The government is facing a cyber-skills deficit owed partly to the way it pays its staff, according to former US cyber intelligence officer for the US Army and the Defence Intelligence Agency (DIA), Bob Ayers.
Ayers, who now works as commercial director at security software firm Glasswall Solutions, said that there is a discernible absence of a long term view from the government to address some of the most fundamental issues involved in cyber security.
"For example, there is a need to create a professional cyber security capability with aggressive recruitment, training and retention of skilled staff. Without changing the way government cyber security personnel are paid, there is a constant draining of skilled government staff to the higher paying private sector," he said.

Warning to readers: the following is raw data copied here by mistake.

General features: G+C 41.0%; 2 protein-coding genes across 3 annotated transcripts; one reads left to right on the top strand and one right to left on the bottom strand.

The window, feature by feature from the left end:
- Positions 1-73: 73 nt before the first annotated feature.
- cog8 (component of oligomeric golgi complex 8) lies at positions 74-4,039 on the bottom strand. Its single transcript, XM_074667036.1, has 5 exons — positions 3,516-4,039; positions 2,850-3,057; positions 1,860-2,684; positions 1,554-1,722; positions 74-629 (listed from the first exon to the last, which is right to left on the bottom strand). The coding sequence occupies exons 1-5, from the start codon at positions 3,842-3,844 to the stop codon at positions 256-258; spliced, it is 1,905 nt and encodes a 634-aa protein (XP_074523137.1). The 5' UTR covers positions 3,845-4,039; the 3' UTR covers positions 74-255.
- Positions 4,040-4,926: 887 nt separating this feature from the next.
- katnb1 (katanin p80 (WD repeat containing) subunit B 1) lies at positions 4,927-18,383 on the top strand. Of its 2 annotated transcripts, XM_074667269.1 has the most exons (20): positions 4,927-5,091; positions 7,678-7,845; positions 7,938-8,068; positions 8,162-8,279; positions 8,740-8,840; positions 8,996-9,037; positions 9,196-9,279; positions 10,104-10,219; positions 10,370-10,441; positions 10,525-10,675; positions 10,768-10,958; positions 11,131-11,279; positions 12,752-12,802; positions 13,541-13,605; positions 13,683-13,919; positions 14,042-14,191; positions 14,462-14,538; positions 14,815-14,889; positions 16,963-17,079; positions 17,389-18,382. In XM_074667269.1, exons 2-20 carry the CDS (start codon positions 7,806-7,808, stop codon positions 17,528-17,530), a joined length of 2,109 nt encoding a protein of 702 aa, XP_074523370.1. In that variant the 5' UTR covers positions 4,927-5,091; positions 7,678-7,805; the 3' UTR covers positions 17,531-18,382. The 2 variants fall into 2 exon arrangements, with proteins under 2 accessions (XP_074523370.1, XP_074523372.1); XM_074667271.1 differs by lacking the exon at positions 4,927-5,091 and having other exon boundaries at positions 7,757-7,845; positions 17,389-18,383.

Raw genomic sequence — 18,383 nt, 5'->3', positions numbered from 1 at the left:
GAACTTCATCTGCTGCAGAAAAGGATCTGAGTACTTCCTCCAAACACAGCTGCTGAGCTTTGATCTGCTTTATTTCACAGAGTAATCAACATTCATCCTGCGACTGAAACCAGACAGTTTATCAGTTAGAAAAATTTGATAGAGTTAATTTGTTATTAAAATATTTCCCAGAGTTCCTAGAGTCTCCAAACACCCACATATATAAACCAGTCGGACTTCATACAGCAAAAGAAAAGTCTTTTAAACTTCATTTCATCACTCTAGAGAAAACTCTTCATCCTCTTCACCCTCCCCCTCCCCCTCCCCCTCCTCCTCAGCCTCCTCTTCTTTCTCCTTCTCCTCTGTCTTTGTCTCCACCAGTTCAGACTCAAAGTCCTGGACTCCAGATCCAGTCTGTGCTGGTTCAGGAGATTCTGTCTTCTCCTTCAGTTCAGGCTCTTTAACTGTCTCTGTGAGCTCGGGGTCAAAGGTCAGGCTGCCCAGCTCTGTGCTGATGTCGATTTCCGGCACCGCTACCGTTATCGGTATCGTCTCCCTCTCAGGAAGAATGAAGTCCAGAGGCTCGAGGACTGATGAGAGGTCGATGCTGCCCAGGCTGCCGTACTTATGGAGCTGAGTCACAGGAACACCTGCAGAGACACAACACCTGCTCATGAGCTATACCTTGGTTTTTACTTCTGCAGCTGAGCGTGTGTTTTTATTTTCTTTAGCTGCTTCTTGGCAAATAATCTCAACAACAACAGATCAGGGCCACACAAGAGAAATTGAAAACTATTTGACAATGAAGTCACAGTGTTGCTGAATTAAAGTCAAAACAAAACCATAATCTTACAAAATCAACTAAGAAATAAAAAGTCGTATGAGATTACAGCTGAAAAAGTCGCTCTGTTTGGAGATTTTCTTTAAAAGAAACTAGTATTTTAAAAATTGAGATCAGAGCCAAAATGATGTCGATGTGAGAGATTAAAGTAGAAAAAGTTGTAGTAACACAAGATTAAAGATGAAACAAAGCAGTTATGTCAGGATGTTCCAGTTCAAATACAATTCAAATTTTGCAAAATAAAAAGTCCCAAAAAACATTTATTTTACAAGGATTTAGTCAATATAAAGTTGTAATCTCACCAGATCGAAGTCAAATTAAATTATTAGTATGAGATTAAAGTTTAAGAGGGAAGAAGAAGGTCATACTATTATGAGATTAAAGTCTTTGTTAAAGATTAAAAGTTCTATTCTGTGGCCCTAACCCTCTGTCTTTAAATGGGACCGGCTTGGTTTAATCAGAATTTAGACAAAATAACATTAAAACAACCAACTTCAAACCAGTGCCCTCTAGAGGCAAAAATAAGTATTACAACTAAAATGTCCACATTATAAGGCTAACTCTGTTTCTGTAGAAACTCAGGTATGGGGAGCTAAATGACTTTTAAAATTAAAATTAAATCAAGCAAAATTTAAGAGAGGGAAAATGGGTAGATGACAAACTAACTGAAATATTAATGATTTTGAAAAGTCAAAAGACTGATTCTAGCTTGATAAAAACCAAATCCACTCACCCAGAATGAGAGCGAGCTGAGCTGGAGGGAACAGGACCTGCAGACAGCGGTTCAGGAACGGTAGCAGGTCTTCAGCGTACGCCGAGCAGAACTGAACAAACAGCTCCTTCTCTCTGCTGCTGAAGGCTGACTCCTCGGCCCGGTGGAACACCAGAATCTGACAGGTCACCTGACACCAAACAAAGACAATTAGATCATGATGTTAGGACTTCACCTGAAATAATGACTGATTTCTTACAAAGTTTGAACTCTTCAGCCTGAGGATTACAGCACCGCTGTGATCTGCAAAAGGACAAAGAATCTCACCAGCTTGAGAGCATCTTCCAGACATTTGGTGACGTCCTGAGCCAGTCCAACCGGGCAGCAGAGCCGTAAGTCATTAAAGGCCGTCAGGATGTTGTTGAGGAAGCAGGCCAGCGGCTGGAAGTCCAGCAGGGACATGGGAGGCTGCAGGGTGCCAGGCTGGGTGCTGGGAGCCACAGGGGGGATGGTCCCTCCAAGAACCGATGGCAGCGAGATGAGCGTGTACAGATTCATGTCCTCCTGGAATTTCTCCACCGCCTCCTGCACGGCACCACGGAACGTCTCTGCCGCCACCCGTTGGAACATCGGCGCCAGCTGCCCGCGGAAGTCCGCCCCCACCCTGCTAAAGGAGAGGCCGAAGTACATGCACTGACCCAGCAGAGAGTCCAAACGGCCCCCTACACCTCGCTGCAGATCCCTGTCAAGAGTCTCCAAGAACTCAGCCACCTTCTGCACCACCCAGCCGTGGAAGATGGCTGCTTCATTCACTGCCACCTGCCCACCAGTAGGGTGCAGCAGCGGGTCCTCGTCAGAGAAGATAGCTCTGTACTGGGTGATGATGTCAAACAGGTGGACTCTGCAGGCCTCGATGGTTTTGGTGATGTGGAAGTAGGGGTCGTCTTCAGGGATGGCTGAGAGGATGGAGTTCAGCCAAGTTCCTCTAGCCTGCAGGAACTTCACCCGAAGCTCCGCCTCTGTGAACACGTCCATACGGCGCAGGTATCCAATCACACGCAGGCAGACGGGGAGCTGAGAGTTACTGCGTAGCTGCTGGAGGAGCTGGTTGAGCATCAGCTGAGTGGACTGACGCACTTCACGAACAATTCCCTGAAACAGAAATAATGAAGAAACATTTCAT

The government has announced plans to address a cyber security skills deficit in the UK, with new initiatives designed to ensure graduate software engineers have had adequate training in cyber security, recruiting apprentices on a tailored foundation degree course, and plans to put in place a scheme to certify cyber security training courses. It also wants to make it easier for people to move into the field mid-career.
However, plans to increase wages were not mentioned as part of the government's plans, nor were any formal plans to retain experts in the field.
But the experts necessary in the field are no longer the same as those from decades ago, claims Mark Brown, director of information security at professional services firm Ernst & Young.
"The skills required to be a security professional in the past three decades are not the same as now. It's much more of a business focus and about risk management than a technical focus," he said.
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A discussion of the "risk perception gap", its implications and how it can be closed